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Getting to Know the 11th Five-Year Guidelines (2006-2010)
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China's new 11th Five-Year Guidelines (2006-2010), currently being deliberated by legislators at the Fourth Plenary Session of the 10th National People's Congress (NPC), set out the objectives and guiding principles of the country's continued modernization drive over the next five years. Much attention has been paid to discussing the contents of the Guidelines, but less so towards understanding how the document was developed. The following is a basic introduction to the Guidelines, from inception to presentation, by the National Development and Reform Commission (NDRC).


Preparatory work takes about two years. These Guidelines were first introduced in 2003, and since then have gone through many rounds of development as a result of more in-depth work including investigations, feasibility studies, drafting, and expert consulting. Experts working on the development of the document point out that the process involves collecting information and knowledge, exchanging views, and a compromise of ideas and ideals.

Professional Task Force

A task force, comprised of professionals from various fields, is responsible for drafting the document. A legion of experts is recruited from all over the country to participate, including officials from central and local government departments in charge of planning, specialists and scholars from various fields, and a special feasibility study committee. The composition of the task force is important because it ensures that the Guidelines, or blueprint, cover every possible aspect in relation to China's economic and social development.

The Transparency Requirement

Industry experts and the general public are consulted at and kept abreast of every stage of the development process. Public opinion was sought through the media over a period of 60 days. Over 5,000 people submitted their ideas and suggestions on the document.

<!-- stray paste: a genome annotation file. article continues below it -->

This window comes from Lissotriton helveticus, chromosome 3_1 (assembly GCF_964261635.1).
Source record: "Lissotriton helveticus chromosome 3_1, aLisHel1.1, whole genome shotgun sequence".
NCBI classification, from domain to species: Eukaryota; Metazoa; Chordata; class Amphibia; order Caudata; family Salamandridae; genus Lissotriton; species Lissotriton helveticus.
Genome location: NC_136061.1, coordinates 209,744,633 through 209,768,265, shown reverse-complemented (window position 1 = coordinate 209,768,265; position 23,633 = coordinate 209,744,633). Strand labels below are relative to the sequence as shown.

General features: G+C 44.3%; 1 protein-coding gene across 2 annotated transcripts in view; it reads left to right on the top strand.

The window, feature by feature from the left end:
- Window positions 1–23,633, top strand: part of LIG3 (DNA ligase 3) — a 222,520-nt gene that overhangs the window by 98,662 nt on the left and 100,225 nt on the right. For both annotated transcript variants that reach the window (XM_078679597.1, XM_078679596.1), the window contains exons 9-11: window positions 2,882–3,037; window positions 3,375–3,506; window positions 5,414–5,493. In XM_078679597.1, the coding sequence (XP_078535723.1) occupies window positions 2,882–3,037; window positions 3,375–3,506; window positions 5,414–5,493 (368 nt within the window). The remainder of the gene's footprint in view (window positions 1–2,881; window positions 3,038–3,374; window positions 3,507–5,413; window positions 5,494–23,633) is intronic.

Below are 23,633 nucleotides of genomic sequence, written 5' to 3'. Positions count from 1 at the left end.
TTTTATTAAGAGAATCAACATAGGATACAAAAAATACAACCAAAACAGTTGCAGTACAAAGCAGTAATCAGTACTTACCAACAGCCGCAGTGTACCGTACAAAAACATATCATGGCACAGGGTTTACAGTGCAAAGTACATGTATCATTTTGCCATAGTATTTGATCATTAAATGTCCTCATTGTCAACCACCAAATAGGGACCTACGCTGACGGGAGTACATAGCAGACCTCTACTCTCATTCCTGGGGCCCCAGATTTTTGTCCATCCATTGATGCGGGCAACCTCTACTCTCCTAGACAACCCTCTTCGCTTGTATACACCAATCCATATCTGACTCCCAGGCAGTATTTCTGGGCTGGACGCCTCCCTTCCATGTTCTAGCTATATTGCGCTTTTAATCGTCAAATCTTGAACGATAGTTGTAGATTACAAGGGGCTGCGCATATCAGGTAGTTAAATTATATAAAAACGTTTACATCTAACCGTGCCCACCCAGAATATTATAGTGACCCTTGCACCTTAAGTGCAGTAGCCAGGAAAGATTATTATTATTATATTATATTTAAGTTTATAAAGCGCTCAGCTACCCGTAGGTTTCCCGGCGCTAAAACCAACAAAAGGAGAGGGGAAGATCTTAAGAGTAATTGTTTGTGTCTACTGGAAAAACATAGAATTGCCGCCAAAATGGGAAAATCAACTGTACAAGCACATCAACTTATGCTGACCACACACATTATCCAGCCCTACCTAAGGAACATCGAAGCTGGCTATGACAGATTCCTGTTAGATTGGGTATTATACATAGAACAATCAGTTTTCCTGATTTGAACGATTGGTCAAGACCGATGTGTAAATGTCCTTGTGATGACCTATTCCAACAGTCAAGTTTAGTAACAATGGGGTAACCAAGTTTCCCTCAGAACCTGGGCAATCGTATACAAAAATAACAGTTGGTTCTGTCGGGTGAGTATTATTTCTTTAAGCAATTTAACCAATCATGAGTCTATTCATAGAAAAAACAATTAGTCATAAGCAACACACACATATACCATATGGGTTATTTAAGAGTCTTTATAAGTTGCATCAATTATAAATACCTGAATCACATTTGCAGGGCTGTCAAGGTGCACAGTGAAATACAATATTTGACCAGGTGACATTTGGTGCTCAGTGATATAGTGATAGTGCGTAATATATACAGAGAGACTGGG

In addition, certain key groups are also consulted including the special committees under the NPC Standing Committee; Beijing-based members of the Chinese People's Political Consultative Conference (CPPCC) National Committee; Communist Party of China (CPC), government and military departments; democratic parties; as well as government and legislative bodies at provincial, municipality and autonomous region levels.

The Role of the Ruling Party

The CPC has played a very important role in guiding the direction of the Guidelines. For instance, the CPC Central Committee, in addition to conducting in-depth studies into major issues, put forward strategic concepts such as the Scientific Approach to Development, and Constructing a Harmonious Socialist Society. An important first step to the formulation of the Guidelines is developing The Proposals.

In October 2005, the Fifth Session of the Sixteenth CPC Central Committee discussed and passed "The Proposals for Working on the 11th Five-Year Guidelines for National Economic and Social Development." The Proposals is an important document that sets out how the Guidelines are to be developed.

Institutional Significance

Similar to The Proposals, there is another policy that regulates every phase of the development process of the Guidelines. It covers preparatory work, drafting, consulting, submission of proposals, evaluation and amendments. This policy, released by the State Council, is called "Opinions of the State Council on the Development of the National Economic and Social Development Guidelines."

Some experts and government officials have suggested regulating the process by legislation, which is necessary if the process is to be institutionalized in a society governed by the rule of law.

( by Wandi Jiang, March 6, 2006)

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